The curious thinking of Danny Kruger MP

Danny Kruger is the MP for Devizes in Wiltshire

April 2023

Danny Kruger has become conspicuous in recent weeks as the quasi leader of a group of MPs who wish to see a firmer crackdown on the boat people crossing the Channel to claim asylum in the UK.  The issue of the boat crossings is the subject of considerable political controversy and many people are outraged at the arrivals.

He was in the news recently when it was reported that the government had ‘caved in’ to demands by party rebels, in which he was a leading member, to amend the Illegal Immigration Bill by allowing ministers to ignore European Judges in certain situations.  This sprang from the last minute intervention by the European Court which prevented the deportation flight to Rwanda last year from leaving Boscombe Down near Salisbury. This decision enraged many in the Conservative party and much of the right wing media.

He is in the news again this week for an article in the New Statesman (online) which repeats and amplifies comments about immigrants calling it a ‘national disgrace’.  He goes on:

“The importance of this topic to many voters cannot be overstated.  To put it as plainly as people outside the liberal bubble put it: the small boats scandal shows that the powers that be are not on the side of the British people, but instead serve the abstractions of “human rights”, “international law”, or other signals of the middle class virtue. Lawyers and activists get to buff their own haloes while ordinary people pay the price, in longer queues for public services, lower wages and higher taxes”. 

The placing of human rights and international law in inverted commas is interesting and is a piece with another quote from a chapter he wrote on this subject discussed below.  The article suggests that ordinary people are experiencing difficulties in obtaining public services and having to pay higher taxes because of this immigration.  The facts speak otherwise and a number of Home Office reports demonstrate that immigrants are a net benefit to the UK economy. Mr Kruger may be forgiven for not knowing this as the reports have not been published. Wording such as the ‘abstractions’ of human rights suggest that they are in some way theoretical and is perhaps intended to be dismissive. ‘Powers that be’ is also puzzling since that is the Conservative party of which he is a member. Issues of access to public services is as a result of government policy, austerity and other matters not connected with immigrants.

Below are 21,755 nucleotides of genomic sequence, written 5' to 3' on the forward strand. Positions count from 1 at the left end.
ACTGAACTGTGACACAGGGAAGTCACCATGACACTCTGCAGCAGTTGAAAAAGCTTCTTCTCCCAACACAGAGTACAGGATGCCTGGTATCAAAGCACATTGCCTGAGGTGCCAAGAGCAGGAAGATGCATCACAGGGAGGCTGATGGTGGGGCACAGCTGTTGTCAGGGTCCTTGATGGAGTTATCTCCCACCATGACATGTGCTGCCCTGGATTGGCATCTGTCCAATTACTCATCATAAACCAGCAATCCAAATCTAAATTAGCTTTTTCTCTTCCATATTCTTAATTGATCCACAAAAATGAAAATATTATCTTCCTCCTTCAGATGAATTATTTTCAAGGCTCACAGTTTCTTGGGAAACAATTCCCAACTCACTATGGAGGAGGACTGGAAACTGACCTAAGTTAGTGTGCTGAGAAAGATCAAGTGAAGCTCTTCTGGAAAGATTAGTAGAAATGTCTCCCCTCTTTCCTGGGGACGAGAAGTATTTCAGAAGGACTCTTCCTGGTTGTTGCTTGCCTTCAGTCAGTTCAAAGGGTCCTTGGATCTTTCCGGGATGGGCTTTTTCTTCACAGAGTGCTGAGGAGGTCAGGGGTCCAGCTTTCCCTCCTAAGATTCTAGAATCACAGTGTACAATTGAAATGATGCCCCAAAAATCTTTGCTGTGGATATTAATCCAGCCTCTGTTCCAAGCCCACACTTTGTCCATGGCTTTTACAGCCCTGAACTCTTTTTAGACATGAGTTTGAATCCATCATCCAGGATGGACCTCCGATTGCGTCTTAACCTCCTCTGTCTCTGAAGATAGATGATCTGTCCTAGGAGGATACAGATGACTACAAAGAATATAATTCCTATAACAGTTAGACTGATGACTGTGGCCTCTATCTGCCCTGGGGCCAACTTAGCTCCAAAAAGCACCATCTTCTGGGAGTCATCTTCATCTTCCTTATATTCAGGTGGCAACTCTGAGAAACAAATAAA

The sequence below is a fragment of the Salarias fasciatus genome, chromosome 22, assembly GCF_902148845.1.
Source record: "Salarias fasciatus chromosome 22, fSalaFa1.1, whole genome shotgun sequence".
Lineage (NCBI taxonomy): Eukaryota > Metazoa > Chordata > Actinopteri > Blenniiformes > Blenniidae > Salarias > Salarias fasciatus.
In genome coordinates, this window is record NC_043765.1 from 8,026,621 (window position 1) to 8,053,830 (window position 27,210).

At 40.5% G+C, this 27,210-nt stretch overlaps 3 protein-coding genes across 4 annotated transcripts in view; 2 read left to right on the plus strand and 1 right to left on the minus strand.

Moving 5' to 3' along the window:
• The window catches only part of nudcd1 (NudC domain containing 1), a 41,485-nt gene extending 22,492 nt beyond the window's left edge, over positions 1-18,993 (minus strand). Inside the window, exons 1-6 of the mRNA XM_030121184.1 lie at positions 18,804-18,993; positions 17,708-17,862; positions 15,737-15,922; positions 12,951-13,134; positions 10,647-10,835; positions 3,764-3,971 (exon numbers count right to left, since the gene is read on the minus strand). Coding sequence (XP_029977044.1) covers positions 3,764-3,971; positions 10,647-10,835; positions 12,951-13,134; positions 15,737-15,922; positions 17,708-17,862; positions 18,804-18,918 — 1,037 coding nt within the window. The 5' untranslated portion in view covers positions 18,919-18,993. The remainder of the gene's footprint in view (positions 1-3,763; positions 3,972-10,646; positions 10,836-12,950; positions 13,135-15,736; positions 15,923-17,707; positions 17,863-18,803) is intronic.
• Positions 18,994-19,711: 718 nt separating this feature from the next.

In a book produced by a group of backbench Conservatives called Common Sense: Conservative Thinking For a Post-Liberal Age (2021) is a chapter written by Danny Kruger entitled Restoring rights: Reclaiming Liberty. This chapter goes a little way to explain the thinking of the MP.

His chapter contains odd reasoning and some curious logic.  His first claim is that the European Convention on Human Rights, drafted by British Lawyers after World War II [lawyers from other countries were involved so it is incorrect to say ‘British lawyers’] ‘sits uncomfortably with the English tradition of preventing tyranny’.  This will come as something of a surprise to the millions of people who were enslaved and were worked to death in the sugar plantations or those who worked in fearful conditions in nineteenth century factories.  The acquisition and retention of Empire also has many horror stories. Quite where this ‘prevention of tyranny’ was taking place is not made clear.

Human rights are misnamed he claims ‘the rights we really need, and the only ones we really have, derive from something higher and something lower than mankind.  They derive from the idea of God, and from the fact of nations: from a Christian conception of law …’ It would be difficult to locate in the Bible many of the principles enshrined in the ECHR or the Human Rights Act (which Mr Kruger is keen to abolish) if only because these ideas and principles were a long way from a society colonised by the Romans and where practices like slavery were common.  There are many favourable references to slavery in the Bible for example.  The ‘lower than mankind’ element is not explained (although it could be a reference to Psalm 8).

He quotes approvingly the American author Patrick Deneen who wrote Why Liberalism Failed (2018).  Many do not agree with Kruger’s admiration of Deneen’s book regarding his blame of a huge range of society’s ills on excessive liberalism to be odd not to say ridiculous.

His analysis seems to go seriously awry however with the following passage:

“And so, from an early stage we came to think of rights as the means by which we are set free from external pressure, set free from obligations to others; and from there it is a small step to the hypocritical assumption that rights confer obligations on others to satisfy us.” P49 ibid.  This is a unique view of what human rights is about.  Surely the point of our system of government is that it does involve governments carrying out policies which are about the wellbeing of those who are governed?  It is why we elect members of parliament to raise taxes and pass laws which make our life as acceptable and as fair as possible.  Who are these ‘others’ he refers to?

To read all of Mr Kruger’s articles and speeches is to struggle to find a coherent strain of thought as far as human rights is concerned.  They are a mixture of false premises, muddled thinking and ideas sprayed around which frequently make little sense.  Yet he appears to be someone of influence in the party at present and is often to be seen being interviewed.

Sources include: New Statesman, the Sun, Evening Standard.

Market stall

April 2023

Market Stall, Saturday, 22 April 2023